A poetic, open-hearted debut about an Iranian American boy searching for his place in the world–“teeming with desire and light, and quietly devastating” (Justin Torres, author of We the Animals)
“Call me K, because unlike Baba and Maman I was born right here and like my brothers I want to be known as a boy from L.A., since that’s the truth.”
Growing up in the San Fernando Valley with his two brothers, all K wants is to be “a boy from L.A.,” all American. But K–the youngest, named after a Persian king–knows there’s something different about himself. Like the way he feels about his closest friend, Johnny, a longing that he can’t share with anyone.
At home, K must navigate another confusing identity: that of the dutiful son of Iranian immigrants struggling to make a life for themselves in the United States. He tries to make his mother proud, live up to her ideal of a son. On Friday nights, K attends prayers at the local mosque with Baba, whose violent affections distort K’s understanding of what it means to be a man and how to love.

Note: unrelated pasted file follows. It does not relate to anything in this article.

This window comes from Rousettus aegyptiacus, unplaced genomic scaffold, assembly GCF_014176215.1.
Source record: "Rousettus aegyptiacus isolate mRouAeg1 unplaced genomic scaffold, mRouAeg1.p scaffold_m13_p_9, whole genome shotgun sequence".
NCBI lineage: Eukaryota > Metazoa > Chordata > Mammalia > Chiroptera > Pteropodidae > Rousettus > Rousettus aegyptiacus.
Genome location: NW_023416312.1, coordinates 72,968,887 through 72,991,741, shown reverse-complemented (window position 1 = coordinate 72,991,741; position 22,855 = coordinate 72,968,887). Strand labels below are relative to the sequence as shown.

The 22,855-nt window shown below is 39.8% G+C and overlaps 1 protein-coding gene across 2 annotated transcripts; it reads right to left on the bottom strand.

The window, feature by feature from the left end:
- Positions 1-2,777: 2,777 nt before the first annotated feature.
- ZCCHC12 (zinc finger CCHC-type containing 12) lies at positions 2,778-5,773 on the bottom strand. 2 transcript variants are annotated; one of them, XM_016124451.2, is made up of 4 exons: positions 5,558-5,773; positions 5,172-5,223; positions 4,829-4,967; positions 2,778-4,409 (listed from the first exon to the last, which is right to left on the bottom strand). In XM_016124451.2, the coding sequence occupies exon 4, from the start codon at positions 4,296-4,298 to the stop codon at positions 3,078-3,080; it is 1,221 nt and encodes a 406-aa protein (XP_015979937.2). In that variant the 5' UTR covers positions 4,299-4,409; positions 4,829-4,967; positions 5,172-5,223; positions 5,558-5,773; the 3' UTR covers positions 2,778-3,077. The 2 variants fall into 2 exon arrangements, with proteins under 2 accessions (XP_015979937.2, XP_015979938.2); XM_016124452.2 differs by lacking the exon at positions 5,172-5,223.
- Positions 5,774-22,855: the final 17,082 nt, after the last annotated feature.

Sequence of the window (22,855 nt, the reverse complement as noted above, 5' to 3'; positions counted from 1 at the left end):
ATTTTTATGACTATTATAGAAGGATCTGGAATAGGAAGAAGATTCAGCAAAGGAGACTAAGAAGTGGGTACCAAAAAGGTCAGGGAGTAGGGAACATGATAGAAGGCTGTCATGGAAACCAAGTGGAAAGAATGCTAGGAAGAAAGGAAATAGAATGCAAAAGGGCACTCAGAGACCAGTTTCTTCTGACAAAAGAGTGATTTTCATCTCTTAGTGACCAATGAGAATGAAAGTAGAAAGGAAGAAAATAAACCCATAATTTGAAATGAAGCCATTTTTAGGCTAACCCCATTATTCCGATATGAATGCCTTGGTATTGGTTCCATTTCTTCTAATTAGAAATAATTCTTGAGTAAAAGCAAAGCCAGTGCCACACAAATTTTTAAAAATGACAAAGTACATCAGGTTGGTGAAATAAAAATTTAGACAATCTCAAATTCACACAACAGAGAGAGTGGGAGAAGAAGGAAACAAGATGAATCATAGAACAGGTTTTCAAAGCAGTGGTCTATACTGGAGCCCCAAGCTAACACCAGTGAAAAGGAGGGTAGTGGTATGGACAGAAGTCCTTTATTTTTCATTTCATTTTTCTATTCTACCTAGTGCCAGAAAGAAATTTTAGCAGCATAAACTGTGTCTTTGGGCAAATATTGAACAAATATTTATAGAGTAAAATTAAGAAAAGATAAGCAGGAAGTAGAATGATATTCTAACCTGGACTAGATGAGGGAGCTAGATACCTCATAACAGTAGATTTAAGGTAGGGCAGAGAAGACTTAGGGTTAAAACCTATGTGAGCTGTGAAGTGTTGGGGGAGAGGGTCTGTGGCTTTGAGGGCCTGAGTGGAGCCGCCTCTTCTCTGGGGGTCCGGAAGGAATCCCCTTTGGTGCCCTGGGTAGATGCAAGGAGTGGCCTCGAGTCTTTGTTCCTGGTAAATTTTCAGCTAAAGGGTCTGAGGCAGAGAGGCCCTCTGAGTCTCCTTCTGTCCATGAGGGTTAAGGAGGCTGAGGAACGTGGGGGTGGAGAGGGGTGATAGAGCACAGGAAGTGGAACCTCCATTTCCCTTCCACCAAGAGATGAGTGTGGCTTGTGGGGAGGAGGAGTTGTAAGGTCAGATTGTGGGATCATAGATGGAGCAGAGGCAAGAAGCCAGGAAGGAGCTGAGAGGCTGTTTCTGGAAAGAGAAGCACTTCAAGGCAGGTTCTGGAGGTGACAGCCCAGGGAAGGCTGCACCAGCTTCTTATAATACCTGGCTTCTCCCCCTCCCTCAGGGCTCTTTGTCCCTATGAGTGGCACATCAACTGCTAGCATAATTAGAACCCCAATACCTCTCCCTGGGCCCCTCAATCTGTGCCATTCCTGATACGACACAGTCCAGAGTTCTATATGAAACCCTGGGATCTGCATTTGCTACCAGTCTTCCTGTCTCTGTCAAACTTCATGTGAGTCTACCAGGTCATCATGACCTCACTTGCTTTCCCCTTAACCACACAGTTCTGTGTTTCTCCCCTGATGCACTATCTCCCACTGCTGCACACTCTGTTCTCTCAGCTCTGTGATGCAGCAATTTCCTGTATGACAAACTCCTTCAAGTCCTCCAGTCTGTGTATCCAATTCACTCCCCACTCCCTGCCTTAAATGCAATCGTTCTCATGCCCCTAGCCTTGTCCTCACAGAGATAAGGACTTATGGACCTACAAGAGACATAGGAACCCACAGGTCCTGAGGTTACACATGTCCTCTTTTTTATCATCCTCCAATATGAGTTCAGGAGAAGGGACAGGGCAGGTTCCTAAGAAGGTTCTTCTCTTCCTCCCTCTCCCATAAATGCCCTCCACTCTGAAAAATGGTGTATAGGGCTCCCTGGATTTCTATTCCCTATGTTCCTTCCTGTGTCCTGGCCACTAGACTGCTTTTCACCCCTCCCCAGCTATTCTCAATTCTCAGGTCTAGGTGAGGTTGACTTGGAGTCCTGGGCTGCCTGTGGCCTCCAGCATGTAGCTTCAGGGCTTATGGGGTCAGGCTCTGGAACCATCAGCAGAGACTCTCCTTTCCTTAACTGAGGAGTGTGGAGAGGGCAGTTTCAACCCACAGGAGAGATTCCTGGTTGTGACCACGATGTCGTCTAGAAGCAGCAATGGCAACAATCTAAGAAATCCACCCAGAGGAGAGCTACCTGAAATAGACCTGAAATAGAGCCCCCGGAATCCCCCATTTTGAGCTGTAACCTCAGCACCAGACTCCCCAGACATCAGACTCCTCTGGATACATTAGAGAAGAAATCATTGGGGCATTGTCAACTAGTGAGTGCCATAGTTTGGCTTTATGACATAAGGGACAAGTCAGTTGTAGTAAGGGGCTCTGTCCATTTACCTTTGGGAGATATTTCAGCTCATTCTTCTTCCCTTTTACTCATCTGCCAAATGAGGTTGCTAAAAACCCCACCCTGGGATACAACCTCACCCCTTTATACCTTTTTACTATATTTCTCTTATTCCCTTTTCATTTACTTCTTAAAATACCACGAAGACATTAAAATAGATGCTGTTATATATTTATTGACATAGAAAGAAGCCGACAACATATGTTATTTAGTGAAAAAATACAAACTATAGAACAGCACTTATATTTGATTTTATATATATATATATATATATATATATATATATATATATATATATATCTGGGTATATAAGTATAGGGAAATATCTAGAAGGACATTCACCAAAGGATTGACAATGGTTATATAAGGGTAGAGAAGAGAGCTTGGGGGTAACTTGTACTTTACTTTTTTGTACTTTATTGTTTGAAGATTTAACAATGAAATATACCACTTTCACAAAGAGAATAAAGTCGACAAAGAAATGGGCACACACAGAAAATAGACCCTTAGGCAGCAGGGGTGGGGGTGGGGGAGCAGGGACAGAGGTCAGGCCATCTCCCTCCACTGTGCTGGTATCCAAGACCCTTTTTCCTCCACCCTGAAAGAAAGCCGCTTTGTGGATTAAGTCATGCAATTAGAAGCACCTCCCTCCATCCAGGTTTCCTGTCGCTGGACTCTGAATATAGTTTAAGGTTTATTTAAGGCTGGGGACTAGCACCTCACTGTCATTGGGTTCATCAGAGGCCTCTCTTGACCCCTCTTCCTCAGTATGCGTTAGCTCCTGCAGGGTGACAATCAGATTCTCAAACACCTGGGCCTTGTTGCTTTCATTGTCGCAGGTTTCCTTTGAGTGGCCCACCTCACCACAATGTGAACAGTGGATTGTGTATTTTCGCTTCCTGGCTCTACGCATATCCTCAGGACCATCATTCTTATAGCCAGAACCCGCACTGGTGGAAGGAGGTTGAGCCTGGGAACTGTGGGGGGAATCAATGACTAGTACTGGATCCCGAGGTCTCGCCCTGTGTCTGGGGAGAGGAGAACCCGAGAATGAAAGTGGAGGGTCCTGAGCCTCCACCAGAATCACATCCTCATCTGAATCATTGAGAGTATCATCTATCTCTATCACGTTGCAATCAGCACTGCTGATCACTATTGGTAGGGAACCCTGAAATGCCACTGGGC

When Baba takes the three brothers from their mother back to Iran, K finds himself in an ancestral home he barely knows. Returning to the Valley months later, K must piece together who he is, in a world that now feels as foreign to him as the one he left behind.
A stunning, tender novel of identity and belonging, I Will Greet the Sun Again
tells the story of a young man lost in his own family, his own country, and his own skin. Staring down the brutality of being a queer kid and a Muslim in America, Khashayar J. Khabushani transforms personal and national pain into an unforgettable and beautifully rendered exploration of youth, love, family–and the stories that make us who we are.